Why are there so few women architects?

Clearly, women represent a smaller percentage in architecture firms when compared to men. I think that there are lots of factors for that. But the answer given on this video by Robert Stern, Yale architecture dean, is very particular.

What do you think?

Seen at Javierest.

Cite: Basulto, David. "Why are there so few women architects?" 26 Mar 2009. ArchDaily. Accessed 29 Aug 2014. <http://www.archdaily.com/?p=17985>

36 comments

  1. Thumb up Thumb down -1

    I’m lucky to be partner and husband of a Woman Architect. And I don’t agree with Stern in that there is no difference between men and women in architecture.

    They are more sensitive, generous, subtle, cheerful and professional in the architecture they do.

    A hint of a project she designed and directed:

    http://arquitextonica.net/2008/02/13/51ajm-en-san-jose-de-la-rinconada-lourdes-bueno-y-luis-valero/

    And some pictures of it from Jesus Granada:

    http://www.jesusgranada.com/51ajm/

  2. Thumb up Thumb down -1

    i disagree sir. women can have children and then go back to work, or work from home while feeding. it’s the cultural shift towards “stay at home dads” that has YET to occur. however, i further contend that this economy will be THE game-changer, and now that there are more women in the workplace resulting from the gender wars of the 60′s and 70′s, it will soon come to pass that men will take a more equal role in the family and begin staying at home as a result of financial burden more than anything. the social shift towards stay at home dads will become more acceptable as a means of financial necessity initially (i.e. job loss), and later as a matter of choice.

  3. Thumb up Thumb down -1

    I hope that Mr Stern’s sons and daughters have a beloved architect mother that can take care of them when their father is spending an incredible amount of money in his international journeys. (sic) I think that this is one of the most stupid arguments that I’ve ever heard about this issue.

    actually, It seems that Feminism must be a very difficult issue for Mr. Stern’s wisdom. maybe, retirement time has finally come.

  4. Thumb up Thumb down +1

    There is already a strong and growing female presense in Architecture. Honestly I’m more shocked by the absense of Blacks from Architecture. Went to Pecha Kucha NY on Monday and maybe the only Black people were DJ Spooky(who presented) and the security guards. Its the Ivy League, unpaid internship, culture of exclusion that needs to disrupted.

  5. Thumb up Thumb down -1

    I hope it’s not feminism heresy to state that there are indeed differences between men and women. One major difference is our biological clocks and window of fertility. Men are able to put off having children with little stress, knowing that they can father children their whole lives, while women know that their fertility exponentially decreases as early as their 30s. With all the education required to become a licensed architect, and years of experience necessary to gain a “professional” status, brings many women right into the point of when their “clock” ticks with pressing urgency. Perhaps taking a “break” from work to have children ends up taking longer (for A break of in whatever degree is necessary), or they enjoy being the primary caretaker and end up not exerting the extra effort (after getting out of the groove) for getting back on the horse towards getting professional status. All I know is that these are issues that worry me, as a young woman about to graduate from grad school at 27 and looking at 3 years of hard work before gaining professional status. Then I am looking at having a busy career and a child raised in daycare. Sacrifices one way or the other are necessary, and so far, it seems women are the ones to graciously take the blow.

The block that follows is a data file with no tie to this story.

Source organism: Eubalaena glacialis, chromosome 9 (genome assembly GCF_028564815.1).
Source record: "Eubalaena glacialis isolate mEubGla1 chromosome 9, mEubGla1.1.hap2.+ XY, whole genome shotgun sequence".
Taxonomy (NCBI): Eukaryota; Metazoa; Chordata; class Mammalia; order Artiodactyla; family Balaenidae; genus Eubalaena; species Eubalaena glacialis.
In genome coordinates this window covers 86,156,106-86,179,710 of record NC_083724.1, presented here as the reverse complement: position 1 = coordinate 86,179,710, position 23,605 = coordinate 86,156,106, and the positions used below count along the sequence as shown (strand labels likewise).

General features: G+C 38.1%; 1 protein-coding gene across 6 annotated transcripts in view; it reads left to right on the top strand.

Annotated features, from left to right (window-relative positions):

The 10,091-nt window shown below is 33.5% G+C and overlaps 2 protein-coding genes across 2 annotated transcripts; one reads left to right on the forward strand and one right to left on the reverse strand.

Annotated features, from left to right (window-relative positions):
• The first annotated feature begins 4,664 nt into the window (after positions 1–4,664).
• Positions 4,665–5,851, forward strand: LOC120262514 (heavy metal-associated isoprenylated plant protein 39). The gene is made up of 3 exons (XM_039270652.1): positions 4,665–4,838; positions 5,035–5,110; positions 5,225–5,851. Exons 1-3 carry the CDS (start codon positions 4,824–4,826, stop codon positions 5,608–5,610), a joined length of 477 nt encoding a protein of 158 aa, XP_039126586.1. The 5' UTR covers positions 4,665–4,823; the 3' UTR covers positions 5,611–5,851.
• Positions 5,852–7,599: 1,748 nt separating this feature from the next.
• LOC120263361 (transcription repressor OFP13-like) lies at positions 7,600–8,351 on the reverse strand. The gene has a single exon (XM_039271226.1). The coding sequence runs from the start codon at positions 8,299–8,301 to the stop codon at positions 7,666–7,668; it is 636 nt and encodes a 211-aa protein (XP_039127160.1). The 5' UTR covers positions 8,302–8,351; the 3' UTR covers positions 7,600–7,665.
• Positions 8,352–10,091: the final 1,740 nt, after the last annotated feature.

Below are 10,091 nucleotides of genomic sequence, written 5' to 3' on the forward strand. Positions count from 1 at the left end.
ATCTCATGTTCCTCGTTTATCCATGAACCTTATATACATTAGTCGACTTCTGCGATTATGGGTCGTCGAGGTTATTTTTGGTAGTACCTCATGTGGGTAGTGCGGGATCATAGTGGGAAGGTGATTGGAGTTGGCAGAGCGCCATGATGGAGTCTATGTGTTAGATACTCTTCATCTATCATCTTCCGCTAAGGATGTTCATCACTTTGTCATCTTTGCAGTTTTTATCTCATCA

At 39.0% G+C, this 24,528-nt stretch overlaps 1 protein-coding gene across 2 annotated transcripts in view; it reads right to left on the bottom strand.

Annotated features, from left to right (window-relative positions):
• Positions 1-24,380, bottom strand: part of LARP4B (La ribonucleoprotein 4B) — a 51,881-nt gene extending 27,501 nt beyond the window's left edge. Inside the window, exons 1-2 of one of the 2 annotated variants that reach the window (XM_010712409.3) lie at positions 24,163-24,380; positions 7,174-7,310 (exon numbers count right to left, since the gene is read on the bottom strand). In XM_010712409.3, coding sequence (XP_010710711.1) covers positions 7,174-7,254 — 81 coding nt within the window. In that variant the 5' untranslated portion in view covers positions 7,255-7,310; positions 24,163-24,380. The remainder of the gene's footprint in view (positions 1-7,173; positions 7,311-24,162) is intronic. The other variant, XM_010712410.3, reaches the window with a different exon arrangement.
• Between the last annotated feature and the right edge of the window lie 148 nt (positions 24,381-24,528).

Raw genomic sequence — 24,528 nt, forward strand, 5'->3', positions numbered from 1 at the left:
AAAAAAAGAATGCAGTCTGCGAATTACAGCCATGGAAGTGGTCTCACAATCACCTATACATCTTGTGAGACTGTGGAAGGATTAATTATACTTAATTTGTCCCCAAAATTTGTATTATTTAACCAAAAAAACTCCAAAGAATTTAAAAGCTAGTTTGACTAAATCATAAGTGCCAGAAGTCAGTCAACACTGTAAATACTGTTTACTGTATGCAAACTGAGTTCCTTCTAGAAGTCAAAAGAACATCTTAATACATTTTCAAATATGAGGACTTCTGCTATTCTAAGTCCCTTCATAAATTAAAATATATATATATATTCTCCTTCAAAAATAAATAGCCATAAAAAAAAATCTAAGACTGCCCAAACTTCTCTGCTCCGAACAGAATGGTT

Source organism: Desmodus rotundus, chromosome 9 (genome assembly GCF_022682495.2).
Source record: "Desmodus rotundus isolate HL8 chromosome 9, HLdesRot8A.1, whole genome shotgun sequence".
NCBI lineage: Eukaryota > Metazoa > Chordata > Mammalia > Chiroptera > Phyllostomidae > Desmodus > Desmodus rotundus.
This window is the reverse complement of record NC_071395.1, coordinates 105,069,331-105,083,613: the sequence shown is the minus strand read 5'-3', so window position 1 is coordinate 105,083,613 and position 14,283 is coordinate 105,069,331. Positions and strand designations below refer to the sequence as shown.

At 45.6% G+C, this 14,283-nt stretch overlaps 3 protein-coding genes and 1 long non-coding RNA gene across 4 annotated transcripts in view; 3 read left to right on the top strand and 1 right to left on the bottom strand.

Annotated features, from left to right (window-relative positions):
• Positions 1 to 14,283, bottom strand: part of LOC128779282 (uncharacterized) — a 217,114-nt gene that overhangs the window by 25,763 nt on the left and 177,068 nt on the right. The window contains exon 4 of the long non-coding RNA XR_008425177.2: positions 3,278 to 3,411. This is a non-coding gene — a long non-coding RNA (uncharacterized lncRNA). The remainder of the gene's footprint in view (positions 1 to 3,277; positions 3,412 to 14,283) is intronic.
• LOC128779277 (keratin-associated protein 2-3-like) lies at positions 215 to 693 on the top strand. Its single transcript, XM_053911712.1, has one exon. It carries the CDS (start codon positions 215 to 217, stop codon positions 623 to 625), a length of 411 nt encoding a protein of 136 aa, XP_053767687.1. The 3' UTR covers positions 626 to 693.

• Thumb up Thumb down 0

      I am a 25 year old in grad school and I couldn’t agree with you more. I don’t know what the answer is, but there are clear discrepancies between men and women in this field especially that need to be resolved.

  6. Thumb up Thumb down -1

    I don’t know why you’re all getting all bent out of shape here! To the responders that are so adamantly opposed to his position, please clarify why YOU think there are 50% women in architecture schools and significantly less in the profession. I’m not saying there are not other reasons this is so – it’s a very complex issue and Stern had a very short time to respond, but motherhood and architecture are a difficult balancing act. I know it doesn’t seem PC to admit that but it’s the case and I hope that the other responders are correct that stay-at-home-fathers will become more of a norm.

  7. Thumb up Thumb down +1

    talking about inequality stirs the pot, but not talking about it deters progress. frankly, we need to be asking these questions…

    stern was asked a direct question about a statistical fact and frankly, he gave the “safe” answer – that the motherhood timeline interferes with the typical architect’s timeline. safe because it’s a common conjecture and because it implies that women have made a conscious choice about leaving.

    truth is, it’s a hell of lot more complicated than that (isn’t everything?)…

    as a practicing female architect (age: 31) thinking about having children and an undergraduate studio professor (first-year b.arch) encouraging my 50/50 class to work hard and think critically, i see the discrepancy in female representation between the profession and education firsthand. i should also note that my (all-male) co-workers will tell you, i’m no shrinking violet, especially when it comes to women’s issues.

    anecdotally, i see five major factors which have turned my female classmates and colleagues away from the profession over the years – i offer them up for the purpose of discussion:

    1. the persistent “i can’t maintain this work schedule if i care at all about raising my kids to be decent human beings” feeling. i think this also explains you don’t see a lot of single fathers in architecture.